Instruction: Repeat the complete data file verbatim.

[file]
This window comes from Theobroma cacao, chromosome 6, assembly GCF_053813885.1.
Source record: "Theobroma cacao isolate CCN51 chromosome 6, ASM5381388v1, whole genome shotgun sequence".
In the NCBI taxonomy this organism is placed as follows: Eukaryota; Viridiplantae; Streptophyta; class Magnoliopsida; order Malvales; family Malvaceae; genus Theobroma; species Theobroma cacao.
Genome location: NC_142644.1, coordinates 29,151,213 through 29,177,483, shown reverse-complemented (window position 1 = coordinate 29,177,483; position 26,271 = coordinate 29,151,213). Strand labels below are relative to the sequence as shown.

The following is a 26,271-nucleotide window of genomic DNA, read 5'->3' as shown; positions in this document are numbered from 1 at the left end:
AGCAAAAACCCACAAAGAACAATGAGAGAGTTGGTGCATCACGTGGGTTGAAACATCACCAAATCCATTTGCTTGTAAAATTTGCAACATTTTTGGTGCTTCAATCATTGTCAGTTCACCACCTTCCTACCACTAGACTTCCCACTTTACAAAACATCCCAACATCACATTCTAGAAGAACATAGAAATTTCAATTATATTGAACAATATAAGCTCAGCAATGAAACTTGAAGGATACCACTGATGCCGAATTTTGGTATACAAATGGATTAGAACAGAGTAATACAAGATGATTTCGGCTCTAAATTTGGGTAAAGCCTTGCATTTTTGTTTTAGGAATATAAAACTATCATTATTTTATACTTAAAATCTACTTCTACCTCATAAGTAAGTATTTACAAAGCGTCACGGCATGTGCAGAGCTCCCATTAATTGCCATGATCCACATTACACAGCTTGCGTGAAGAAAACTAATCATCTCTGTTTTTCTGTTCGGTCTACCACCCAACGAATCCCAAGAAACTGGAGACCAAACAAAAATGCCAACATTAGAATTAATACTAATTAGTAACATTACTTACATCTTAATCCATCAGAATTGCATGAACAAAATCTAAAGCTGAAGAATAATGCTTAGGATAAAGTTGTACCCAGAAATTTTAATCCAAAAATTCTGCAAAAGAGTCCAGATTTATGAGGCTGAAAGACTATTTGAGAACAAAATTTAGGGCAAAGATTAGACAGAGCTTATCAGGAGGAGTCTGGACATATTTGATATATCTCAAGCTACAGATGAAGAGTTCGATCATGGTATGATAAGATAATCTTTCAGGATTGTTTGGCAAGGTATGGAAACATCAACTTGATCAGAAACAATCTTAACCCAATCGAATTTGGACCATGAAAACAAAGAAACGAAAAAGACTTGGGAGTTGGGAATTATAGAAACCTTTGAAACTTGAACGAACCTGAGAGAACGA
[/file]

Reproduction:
This window comes from Theobroma cacao, chromosome 6, assembly GCF_053813885.1.
Source record: "Theobroma cacao isolate CCN51 chromosome 6, ASM5381388v1, whole genome shotgun sequence".
In the NCBI taxonomy this organism is placed as follows: Eukaryota; Viridiplantae; Streptophyta; class Magnoliopsida; order Malvales; family Malvaceae; genus Theobroma; species Theobroma cacao.
Genome location: NC_142644.1, coordinates 29,151,213 through 29,177,483, shown reverse-complemented (window position 1 = coordinate 29,177,483; position 26,271 = coordinate 29,151,213). Strand labels below are relative to the sequence as shown.

The following is a 26,271-nucleotide window of genomic DNA, read 5'->3' as shown; positions in this document are numbered from 1 at the left end:
AGCAAAAACCCACAAAGAACAATGAGAGAGTTGGTGCATCACGTGGGTTGAAACATCACCAAATCCATTTGCTTGTAAAATTTGCAACATTTTTGGTGCTTCAATCATTGTCAGTTCACCACCTTCCTACCACTAGACTTCCCACTTTACAAAACATCCCAACATCACATTCTAGAAGAACATAGAAATTTCAATTATATTGAACAATATAAGCTCAGCAATGAAACTTGAAGGATACCACTGATGCCGAATTTTGGTATACAAATGGATTAGAACAGAGTAATACAAGATGATTTCGGCTCTAAATTTGGGTAAAGCCTTGCATTTTTGTTTTAGGAATATAAAACTATCATTATTTTATACTTAAAATCTACTTCTACCTCATAAGTAAGTATTTACAAAGCGTCACGGCATGTGCAGAGCTCCCATTAATTGCCATGATCCACATTACACAGCTTGCGTGAAGAAAACTAATCATCTCTGTTTTTCTGTTCGGTCTACCACCCAACGAATCCCAAGAAACTGGAGACCAAACAAAAATGCCAACATTAGAATTAATACTAATTAGTAACATTACTTACATCTTAATCCATCAGAATTGCATGAACAAAATCTAAAGCTGAAGAATAATGCTTAGGATAAAGTTGTACCCAGAAATTTTAATCCAAAAATTCTGCAAAAGAGTCCAGATTTATGAGGCTGAAAGACTATTTGAGAACAAAATTTAGGGCAAAGATTAGACAGAGCTTATCAGGAGGAGTCTGGACATATTTGATATATCTCAAGCTACAGATGAAGAGTTCGATCATGGTATGATAAGATAATCTTTCAGGATTGTTTGGCAAGGTATGGAAACATCAACTTGATCAGAAACAATCTTAACCCAATCGAATTTGGACCATGAAAACAAAGAAACGAAAAAGACTTGGGAGTTGGGAATTATAGAAACCTTTGAAACTTGAACGAACCTGAGAGAACGA